Discussion in 'Finance, Property, Law' started by one-flew-over, Oct 31, 2008.

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  1. A mate of mine has just had his first child. He wants to get the baby a British passport but has a problem.

    My mate is duel UK / Aussie national. Both his parents are British through and through but moved to Australia just as they began a family. Consequently my mate was born in Aus. He is a 'British by decent' under the British Nationality Act 1981 as he was born overseas. Under this section the British nationality is not passed on if his children are also born outside the UK. Due to his mother dying shortly before the birth of his son, my mate and his wife returned to Aus for the last week of his mothers life and the funeral was on the last day his wife could fly, so they could not return to the UK for the birth.

    Not a problem as under Sect 3 (2) of the Nationality act if he had lived in the UK for 3 consecutive years he then could pass on the British nationality to his kids. He had lived in the UK as a nipper and though it was for over 3 years but has just found out he is short of the 3 years to fulfil the requirements under that section.

    Is there any other avenue for him or is his son not entitled to a UK passport. If anyone could advise please!


  2. If he is living in the UK can he not apply to naturalise his child after a certain amount of residence (3 years?). Presumably the child's mother is non British.
  3. You would have thought as both his parents were British that naturally his own Son would be allowed to be a British Citizen and to hold a British Passport! if he himself is a British Citizen and Passport holder then his Son should also be! I had problems also getting my Son British Citizenship as I am married to a Bosnian Doctor, however my problem was having to wait until we were married before he was accepted as a British Citizen, it might very well help your case if you write personally to the Home Office, they do read what is sent to them and do take individual cases into consideration. if your mate is living in Aus then he needs to do this through the British Embassy/Consul there... I wish him all the Very Best after having clashed myself along a similar route...
  4. Thanks.

    His wife is Aussie - Brit grandparents. Unfortunately the law would allow a naturalised Brit to pass on nationality but not this "British by Decent' for children of Brits born overseas who have not lived in the UK for 3 consecutive years.

    Yes on solution is returning to the UK and living there but in their line of work they are working overseas. It would also mean his wife could not work until she had also naturalised. Hers is the main career.

    Thanks for the support.
  5. So both parents are British?

    Then the child is British no matter where born.

    In addition as a result of being born in Australia, the child is a natural Australian.

    A clear case of dual nationality to me.

    Of course the scum who rule us for the time being have been fiddling with rules, having British parents might not be enough to be British. Now if is parents were Afghan refugees - he could probably have one at the drop of a hat. Try using the name Muhammed, that might help.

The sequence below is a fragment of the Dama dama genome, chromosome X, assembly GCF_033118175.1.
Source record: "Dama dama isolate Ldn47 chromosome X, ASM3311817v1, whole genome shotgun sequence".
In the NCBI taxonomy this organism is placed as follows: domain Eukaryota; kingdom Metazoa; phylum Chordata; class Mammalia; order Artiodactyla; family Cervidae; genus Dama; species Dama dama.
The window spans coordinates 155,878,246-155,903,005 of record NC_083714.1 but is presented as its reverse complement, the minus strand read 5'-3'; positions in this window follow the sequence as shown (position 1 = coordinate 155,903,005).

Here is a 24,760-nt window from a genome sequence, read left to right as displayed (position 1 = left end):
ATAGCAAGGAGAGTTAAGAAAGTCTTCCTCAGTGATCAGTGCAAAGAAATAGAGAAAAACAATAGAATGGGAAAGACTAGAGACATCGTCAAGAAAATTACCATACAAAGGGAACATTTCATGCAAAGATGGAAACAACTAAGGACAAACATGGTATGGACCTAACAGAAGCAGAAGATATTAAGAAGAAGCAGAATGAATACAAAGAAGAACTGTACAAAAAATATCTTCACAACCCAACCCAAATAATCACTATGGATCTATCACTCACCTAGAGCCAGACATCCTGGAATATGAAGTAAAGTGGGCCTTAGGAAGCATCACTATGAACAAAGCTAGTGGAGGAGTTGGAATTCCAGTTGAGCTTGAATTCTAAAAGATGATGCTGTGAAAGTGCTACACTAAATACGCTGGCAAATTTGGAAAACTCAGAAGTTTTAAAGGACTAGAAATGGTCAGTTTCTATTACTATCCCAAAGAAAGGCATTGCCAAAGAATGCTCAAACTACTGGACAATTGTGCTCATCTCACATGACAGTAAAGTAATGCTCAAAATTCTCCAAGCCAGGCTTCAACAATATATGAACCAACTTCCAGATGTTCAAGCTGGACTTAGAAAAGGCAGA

6. He's saying that the Mother is Australian, but with British Grandparents, surely she also can claim Dual Nationality however I know there is a problem with claiming Citizenship after 18 years of age. I still think as they are married then the child can surely be either British or Australian or better, BOTH like it's Father, if they weren't married as in my case until we married then the child takes it's Mother's Nationality. Maybe Inf/MP is right, it might be an idea to wait until the Government is run by the Tories!
  7. That is right - the mother can not claim UK citizenship other than through residency. Because the father was born outside the UK his status is different than if he had been born at home. The baby also being born outside the UK therefore does not get the UK citizenship.

    This could impact the forces. If a soldier has a family while serving abroad, and if they don't return to the UK for 3 consecutive years (most postings being 2 and in fact in my 17 years I've not spent 3 full years back in the UK) and the child joins up and has his or her kids overseas then under the law they seem buggered.

    It sounds so simple - British Dad, British son, but this a strange circumstance and this falls into that. The little fellow will probably get a bloody Green Baggy and torment me in my old(er) age! :x
  8. Ok, here goes...

    It can get very complicated.

    Your mate is right, his Nationality cannot be passed on to his sprog, except in exceptional circumstances that do not apply here.

    Unless he is prepaired to up sticks and bring the family to the UK for 5 years and then apply for Citizenship for the child on the basis of permanent resedency (which would then lead ultimately to a UK passport) then his options are non existant.

    There is another possibility. Assuming that one or both of your mate's parents were born in the UK, then the son qualifies for a thing called Ancestry, through having at least one British grandparent. The downside is that he has to apply from outside the UK himself , be at least 17 and 1/2, and come to the UK to live and work for initially 5 years.